“A lot of our drivers were because we live in a rural community that doesn’t have all the services that are available in the Treasure Valley,” McKenzie said.
When people need care that isn’t available in McCall, it can become a roadblock. It can mean the delay of a critical diagnosis or lead to complications from a chronic illness.
“Some just say they won’t deal with it,” McKenzie said. “The saddest thing in this field is if you could have screened something early and stamped it out.”
McKenzie likes to call the clinics a medical neighborhood; a community rich with resources. Some of those resources include patient access navigators, early detection services, education that promotes healthy living, care coordination and behavioral health specialists.
These resources work together as a team when a patient needs multiple types of care. For example, a teen who comes to a clinic for a school sports physical may display signs of depression. He or she can be referred to a behavioral health specialist in that same location. Having multiple resources in one location makes it more likely a patient will receive additional care. When patients have to go elsewhere for care, they are less likely to follow through with a referral, especially when that care is far from home, according to McKenzie.
“There is so much work that occurs outside of the actual patient visit,” he said. “All these people with co-morbidities and chronic conditions, it takes a team to achieve success for that patient.”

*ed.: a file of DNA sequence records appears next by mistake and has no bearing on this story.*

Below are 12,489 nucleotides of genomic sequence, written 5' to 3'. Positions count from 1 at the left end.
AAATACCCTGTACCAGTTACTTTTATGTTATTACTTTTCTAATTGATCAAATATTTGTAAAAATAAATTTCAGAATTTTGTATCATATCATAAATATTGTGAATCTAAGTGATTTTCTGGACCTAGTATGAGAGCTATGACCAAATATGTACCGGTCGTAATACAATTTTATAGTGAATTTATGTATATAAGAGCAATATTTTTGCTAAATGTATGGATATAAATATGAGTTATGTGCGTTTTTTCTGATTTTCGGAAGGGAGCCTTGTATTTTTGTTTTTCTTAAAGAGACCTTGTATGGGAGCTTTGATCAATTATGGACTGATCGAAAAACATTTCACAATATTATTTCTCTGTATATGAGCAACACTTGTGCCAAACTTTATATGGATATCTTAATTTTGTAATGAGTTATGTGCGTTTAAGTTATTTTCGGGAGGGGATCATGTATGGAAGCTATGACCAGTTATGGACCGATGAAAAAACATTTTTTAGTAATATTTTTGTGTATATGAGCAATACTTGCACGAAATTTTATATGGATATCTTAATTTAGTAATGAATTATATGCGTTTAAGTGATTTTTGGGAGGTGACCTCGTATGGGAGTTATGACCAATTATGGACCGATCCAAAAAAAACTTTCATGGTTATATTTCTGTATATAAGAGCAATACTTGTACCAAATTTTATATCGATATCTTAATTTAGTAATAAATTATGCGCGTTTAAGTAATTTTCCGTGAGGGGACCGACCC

Dennis is leading an effort to transform the care model at all St. Luke’s clinics and to adopt the type of team-based model that has been successful at clinics like those in McCall.
“We started with these patient-centered medical homes in these rural areas where, by default, it is the only place where patients could go,” Dennis said. “Our charge now is to take the very best and scale that throughout the system. To think globally but execute locally.”
To achieve that goal, the focus needs to shift from a physician-centric model to one that is patient-centered. Magic Valley is in the process of making that shift at two locations: St. Luke’s Clinic – Physician Center: Twin Falls, College Road, and St. Luke’s Clinic – Physician Center: Twin Falls, Pole Line Road. Dr. Bartholomew Ripepi helped launch a patient-centered medical home at the University of Pittsburgh and has provided support at the two St. Luke’s Magic Valley clinics as the project and physician lead.
“The patient-centered medical home model delivers a means of coordinating care and acting upon individual patient needs that may not otherwise be identified in a single patient visit to achieve high-quality, whole patient care,” Dr. Ripepi said.
Dennis said a team is looking at how to leverage the approach at highly diverse clinics.
“This is about working like a family would, with great communication, a strong culture and a team environment where everyone is focused on the patient and doing what’s right for that person,” Dennis said. “This is what we are trying to promote and deliver across the system.”
Chereen Langrill was formerly a communications coordinator for St. Luke’s Health System.